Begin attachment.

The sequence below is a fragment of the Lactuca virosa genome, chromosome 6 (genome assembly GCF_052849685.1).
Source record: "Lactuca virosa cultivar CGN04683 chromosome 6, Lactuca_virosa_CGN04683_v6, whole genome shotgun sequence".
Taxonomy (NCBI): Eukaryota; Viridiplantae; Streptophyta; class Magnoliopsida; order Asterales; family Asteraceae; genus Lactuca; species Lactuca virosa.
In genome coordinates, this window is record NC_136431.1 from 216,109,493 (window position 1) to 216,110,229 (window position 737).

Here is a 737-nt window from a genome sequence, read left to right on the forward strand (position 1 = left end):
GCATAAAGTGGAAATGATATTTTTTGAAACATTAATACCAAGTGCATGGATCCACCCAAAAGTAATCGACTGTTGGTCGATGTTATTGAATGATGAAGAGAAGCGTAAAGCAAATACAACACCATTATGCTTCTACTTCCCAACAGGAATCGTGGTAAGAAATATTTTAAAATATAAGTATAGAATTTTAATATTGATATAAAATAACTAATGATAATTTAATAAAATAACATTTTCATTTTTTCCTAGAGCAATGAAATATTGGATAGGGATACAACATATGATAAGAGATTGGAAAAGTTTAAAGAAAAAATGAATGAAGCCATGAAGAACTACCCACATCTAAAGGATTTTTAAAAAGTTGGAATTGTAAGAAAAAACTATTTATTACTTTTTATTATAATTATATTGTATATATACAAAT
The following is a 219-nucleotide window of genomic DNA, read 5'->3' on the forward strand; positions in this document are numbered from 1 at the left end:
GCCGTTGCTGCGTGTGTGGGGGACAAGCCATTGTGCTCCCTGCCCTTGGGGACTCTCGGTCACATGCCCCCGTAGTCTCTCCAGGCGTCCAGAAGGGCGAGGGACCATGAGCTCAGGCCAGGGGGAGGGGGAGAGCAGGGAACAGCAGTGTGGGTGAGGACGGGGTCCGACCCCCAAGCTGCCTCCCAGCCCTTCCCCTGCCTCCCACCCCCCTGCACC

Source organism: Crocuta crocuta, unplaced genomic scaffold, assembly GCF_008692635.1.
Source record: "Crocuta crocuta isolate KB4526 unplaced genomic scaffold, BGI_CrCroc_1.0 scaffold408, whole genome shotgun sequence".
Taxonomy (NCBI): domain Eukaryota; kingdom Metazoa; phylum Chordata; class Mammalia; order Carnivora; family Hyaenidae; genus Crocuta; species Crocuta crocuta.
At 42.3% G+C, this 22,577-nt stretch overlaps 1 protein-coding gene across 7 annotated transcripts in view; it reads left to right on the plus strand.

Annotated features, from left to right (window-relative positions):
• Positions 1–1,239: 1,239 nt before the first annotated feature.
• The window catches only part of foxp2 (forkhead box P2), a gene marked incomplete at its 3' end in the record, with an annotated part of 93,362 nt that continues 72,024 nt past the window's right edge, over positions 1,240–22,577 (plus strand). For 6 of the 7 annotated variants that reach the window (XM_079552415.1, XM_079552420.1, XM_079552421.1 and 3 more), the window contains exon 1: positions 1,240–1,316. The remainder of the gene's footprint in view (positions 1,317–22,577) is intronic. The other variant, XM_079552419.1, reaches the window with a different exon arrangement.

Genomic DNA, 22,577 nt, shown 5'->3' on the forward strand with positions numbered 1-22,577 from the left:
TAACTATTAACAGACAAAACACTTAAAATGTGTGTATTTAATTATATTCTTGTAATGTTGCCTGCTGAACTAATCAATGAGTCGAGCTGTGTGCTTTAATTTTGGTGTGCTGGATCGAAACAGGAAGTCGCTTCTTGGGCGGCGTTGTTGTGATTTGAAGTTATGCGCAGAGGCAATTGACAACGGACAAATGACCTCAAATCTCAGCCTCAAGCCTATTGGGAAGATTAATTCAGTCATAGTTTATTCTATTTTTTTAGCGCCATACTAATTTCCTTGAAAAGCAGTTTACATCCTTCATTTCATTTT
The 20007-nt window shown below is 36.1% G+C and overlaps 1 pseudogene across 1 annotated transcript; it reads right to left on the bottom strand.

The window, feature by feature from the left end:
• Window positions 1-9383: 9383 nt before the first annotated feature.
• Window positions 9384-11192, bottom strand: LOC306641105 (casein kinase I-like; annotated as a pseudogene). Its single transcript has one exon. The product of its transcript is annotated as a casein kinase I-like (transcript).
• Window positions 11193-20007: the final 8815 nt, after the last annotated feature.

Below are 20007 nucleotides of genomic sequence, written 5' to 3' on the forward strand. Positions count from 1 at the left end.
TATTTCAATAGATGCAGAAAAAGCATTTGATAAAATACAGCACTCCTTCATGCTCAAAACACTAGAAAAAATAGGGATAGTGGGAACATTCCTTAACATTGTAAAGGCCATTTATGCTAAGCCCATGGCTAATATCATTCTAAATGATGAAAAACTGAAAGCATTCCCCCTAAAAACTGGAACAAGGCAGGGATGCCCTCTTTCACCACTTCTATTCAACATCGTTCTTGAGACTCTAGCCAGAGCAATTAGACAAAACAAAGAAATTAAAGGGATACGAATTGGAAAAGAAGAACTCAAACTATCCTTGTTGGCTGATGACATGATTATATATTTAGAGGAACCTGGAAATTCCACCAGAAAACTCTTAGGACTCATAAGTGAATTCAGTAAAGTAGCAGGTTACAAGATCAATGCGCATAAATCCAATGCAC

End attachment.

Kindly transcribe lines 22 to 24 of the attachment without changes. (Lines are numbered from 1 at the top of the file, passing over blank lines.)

• Window positions 11193-20007: the final 8815 nt, after the last annotated feature.

Below are 20007 nucleotides of genomic sequence, written 5' to 3' on the forward strand. Positions count from 1 at the left end.
TATTTCAATAGATGCAGAAAAAGCATTTGATAAAATACAGCACTCCTTCATGCTCAAAACACTAGAAAAAATAGGGATAGTGGGAACATTCCTTAACATTGTAAAGGCCATTTATGCTAAGCCCATGGCTAATATCATTCTAAATGATGAAAAACTGAAAGCATTCCCCCTAAAAACTGGAACAAGGCAGGGATGCCCTCTTTCACCACTTCTATTCAACATCGTTCTTGAGACTCTAGCCAGAGCAATTAGACAAAACAAAGAAATTAAAGGGATACGAATTGGAAAAGAAGAACTCAAACTATCCTTGTTGGCTGATGACATGATTATATATTTAGAGGAACCTGGAAATTCCACCAGAAAACTCTTAGGACTCATAAGTGAATTCAGTAAAGTAGCAGGTTACAAGATCAATGCGCATAAATCCAATGCAC